January 12, 2006 5:37 PM PST

Congress looks askance at firms that bow to China

After hearing reports that American tech giants like Microsoft and Yahoo are abiding by Chinese law mandating Internet censorship, some irritated U.S. politicians are threatening to pass laws restricting such cooperation.

Rep. Christopher Smith, a New Jersey Republican, said Thursday that the U.S. House of Representatives Subcommittee on Human Rights, which he heads, will hold a hearing in early to mid- February. Smith has invited representatives from the U.S. State Department, Microsoft, Yahoo, Cisco Systems, Google, and the international watchdog group Reporters Without Borders to speak.

The effort is designed to determine what can be done, either by legislative mandate or on a voluntary basis, to "dissociate a company from working hand-in-glove with a dictatorship," Smith said in a telephone interview with CNET News.com.

A similar hearing is planned for Feb. 1 in the Congressional Human Rights Caucus said Ryan Keating, communications director for Rep. Tim Ryan, the Ohio Democrat leading the parallel effort. The caucus, unlike the human rights subcommittee, is an "informal" committee that is overseen by about 30 House members and includes a few hundred others, Smith among them, as supporting members.

As first reported by the Boston Globe, both Ryan and Smith are in the process of concocting new laws. These will likely take cues from recommendations issued by Reporters Without Borders and the U.S.-China Economic and Security Review Commission, a 12-member, congressionally-selected governmental panel.

Paris-based Reporters Without Borders this week backed a law banning an American company from hosting an e-mail server in any "repressive" country. It's also suggested that American corporations come up with a joint plan for how to handle censorship requests from foreign governments, including refusal to censor terms like "democracy" and "human rights."

The companies have defended their decisions by saying that, as multinational corporations, they had no choice but to comply with Chinese mandates.

Yahoo spokeswoman Mary Osaka said the company must adhere to local laws in all countries where it operates, though it recognizes that there are "unique and inherent challenges to doing business in China."

Google representative Debbie Frost said that: "We are mindful that governments wherever we do business around the world impose restrictions on access to information and of course we are obliged by law to follow them."

Frost added that Google is a relatively new entrant to China and values user interests and access to information. "The experience for users in China searching on Google.com has not been changed by Google in any way," she said.

Cisco has been accused of building technology that allows Chinese officials to filter sites. "Our routers have embedded technology in them that allows network administrators to manage their networks," said John Earnhardt, the company's senior manager for policy communications, acknowledging that "this technology can be used to block access to sites they don't want users to access." But the same features are present in routers regardless of the country in which they are sold, he noted.

According to the China security review commission, China operates one of the world's most sophisticated Net filtration systems, targeting comments viewed as threats to the Chinese Communist Party's tenets while letting anti-U.S. and antidemocracy sites stand. The country's Web-using contingent has grown exponentially, reaching 103 million in June 2005. It also offers the world's second-largest Internet market.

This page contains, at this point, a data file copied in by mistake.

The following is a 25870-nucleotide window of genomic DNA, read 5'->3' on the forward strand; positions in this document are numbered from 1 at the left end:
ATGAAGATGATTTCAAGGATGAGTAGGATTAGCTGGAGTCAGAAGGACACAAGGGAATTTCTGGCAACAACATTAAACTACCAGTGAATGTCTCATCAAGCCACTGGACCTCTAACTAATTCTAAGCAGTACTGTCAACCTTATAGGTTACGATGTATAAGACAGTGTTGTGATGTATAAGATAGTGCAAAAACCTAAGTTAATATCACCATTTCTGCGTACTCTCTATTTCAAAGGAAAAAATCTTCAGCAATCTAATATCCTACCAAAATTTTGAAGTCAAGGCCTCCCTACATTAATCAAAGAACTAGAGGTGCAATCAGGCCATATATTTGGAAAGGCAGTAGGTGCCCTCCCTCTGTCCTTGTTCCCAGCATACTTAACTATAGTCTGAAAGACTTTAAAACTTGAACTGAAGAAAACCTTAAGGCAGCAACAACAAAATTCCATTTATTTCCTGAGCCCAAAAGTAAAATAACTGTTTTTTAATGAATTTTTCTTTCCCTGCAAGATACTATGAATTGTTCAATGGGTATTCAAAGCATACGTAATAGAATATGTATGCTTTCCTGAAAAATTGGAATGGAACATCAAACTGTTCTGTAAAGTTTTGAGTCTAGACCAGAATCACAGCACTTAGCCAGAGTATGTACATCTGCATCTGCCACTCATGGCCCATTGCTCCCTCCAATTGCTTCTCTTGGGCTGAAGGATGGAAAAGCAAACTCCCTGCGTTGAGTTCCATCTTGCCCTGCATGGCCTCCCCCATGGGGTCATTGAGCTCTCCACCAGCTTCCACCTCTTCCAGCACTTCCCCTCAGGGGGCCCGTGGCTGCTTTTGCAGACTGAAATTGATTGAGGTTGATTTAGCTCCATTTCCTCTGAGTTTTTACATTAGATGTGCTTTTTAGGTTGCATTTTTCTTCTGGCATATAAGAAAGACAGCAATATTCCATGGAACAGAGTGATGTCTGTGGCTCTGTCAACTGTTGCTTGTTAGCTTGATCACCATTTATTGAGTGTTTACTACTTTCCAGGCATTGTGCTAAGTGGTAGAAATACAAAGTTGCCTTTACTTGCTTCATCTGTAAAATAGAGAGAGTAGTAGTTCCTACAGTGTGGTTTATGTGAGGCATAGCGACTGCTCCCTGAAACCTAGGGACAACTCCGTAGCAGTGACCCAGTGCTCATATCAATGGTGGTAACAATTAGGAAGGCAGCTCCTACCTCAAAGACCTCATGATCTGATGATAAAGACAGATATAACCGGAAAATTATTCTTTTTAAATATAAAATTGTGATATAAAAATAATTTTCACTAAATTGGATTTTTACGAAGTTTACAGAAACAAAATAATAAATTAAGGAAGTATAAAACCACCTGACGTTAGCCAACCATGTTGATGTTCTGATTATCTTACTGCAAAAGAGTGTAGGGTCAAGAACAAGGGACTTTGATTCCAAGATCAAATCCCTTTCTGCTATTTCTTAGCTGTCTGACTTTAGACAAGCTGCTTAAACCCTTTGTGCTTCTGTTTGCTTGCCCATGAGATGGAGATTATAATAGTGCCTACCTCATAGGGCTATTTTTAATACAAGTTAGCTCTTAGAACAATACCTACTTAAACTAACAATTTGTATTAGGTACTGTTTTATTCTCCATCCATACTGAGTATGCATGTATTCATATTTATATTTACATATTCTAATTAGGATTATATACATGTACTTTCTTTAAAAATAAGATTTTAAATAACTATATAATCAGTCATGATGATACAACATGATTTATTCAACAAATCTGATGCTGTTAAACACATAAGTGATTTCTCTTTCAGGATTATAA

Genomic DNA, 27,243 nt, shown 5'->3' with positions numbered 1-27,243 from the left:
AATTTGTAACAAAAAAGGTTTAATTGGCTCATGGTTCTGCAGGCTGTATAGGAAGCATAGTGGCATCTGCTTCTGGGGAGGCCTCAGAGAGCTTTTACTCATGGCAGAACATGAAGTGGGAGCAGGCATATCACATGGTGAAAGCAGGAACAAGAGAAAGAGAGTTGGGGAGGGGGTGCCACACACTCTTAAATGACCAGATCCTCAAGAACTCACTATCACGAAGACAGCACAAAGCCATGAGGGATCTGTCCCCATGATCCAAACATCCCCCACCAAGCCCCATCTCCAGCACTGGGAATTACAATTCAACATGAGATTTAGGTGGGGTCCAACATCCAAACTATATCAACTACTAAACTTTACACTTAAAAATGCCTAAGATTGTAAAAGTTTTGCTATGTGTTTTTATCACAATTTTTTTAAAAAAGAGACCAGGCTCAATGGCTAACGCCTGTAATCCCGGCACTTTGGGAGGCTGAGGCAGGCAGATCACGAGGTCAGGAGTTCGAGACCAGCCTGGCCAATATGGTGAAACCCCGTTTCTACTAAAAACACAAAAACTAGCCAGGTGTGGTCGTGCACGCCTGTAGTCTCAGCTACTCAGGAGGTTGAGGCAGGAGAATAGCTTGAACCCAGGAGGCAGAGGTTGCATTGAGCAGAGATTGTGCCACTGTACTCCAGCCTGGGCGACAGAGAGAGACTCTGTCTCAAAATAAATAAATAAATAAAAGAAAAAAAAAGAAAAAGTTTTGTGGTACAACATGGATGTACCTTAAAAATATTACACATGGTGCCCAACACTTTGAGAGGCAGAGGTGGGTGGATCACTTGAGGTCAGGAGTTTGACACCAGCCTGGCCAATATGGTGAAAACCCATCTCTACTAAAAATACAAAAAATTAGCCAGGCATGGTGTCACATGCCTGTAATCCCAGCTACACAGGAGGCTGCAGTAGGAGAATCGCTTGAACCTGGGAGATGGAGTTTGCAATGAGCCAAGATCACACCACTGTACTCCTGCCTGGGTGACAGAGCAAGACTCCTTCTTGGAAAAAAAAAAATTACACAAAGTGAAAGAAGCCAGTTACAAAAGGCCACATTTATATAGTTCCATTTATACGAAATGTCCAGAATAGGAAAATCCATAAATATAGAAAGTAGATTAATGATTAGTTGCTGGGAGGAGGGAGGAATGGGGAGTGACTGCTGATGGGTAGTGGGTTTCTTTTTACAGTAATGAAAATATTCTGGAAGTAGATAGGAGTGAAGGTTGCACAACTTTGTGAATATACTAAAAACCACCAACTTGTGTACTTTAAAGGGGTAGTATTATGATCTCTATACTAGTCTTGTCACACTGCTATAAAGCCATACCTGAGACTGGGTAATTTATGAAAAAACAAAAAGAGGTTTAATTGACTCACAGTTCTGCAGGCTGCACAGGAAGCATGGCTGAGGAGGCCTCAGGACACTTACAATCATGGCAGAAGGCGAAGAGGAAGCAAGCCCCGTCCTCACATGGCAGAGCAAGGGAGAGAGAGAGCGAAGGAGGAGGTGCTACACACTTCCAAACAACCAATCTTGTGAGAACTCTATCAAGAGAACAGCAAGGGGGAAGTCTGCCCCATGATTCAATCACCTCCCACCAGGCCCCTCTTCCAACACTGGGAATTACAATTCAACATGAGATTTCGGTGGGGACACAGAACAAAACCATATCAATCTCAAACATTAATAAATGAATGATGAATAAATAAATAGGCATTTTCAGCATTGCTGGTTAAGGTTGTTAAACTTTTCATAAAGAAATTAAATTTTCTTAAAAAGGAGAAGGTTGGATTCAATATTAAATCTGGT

Meanwhile, "U.S. companies continue to play an active role in China's Internet censorship, providing hardware, software and content filtering services," the commission said in its 2005 annual report to Congress. "While these interactions between U.S. corporations and China's government may be legitimate commercial decisions, in sum they had the effect of helping to build and legitimize the government's media censorship efforts."

Last week, Microsoft admitted to removing a blog from its MSN Spaces service that was kept by a Chinese journalist who allegedly voiced antigovernment sentiments. The company has also been accused of blocking words like "democracy" and "freedom" on its MSN site.

In September, Reporters Without Borders blamed Yahoo for handing Chinese officials a personal e-mail message linked to Chinese journalist Shi Tao's account that contained what the government considered a "state secret." Tao was ultimately convicted and sentenced to 10 years in prison.

"We balance legal requirements against our strong belief that our long-term involvement in China contributes to the continued modernization of the country through the advancement of communications, commerce as well as access to information created by our products and services," Yahoo spokeswoman Osaka said.

Reporters Without Borders has also accused Google of blocking news items--that have garnered government disapproval--from its Google News China site. A company representative denied such activity Thursday.

"Some sources were not included because their sites are inaccessible and therefore their inclusion does not provide a good experience for our news users who are looking for information," the representative said.

"There is no democracy in Beijing--it's not a democracy, and they have a very, very poor human rights record on a myriad of fronts," said Smith, who has conducted 25 hearings about Chinese human rights issues since taking office in 1981. "I think you have to ask the question: Is this money worth it? At what cost? People going to prison for 10 years...that to me, that's just not worth it."

Critics of Smith's proposal for new laws have likened it to Canada or the European Union banning their companies from doing business in the U.S. because of the antiprivacy rules found in the Patriot Act. Some Canadian advocacy groups and labor unions have been opposing outsourcing of work to the U.S. because of privacy concerns.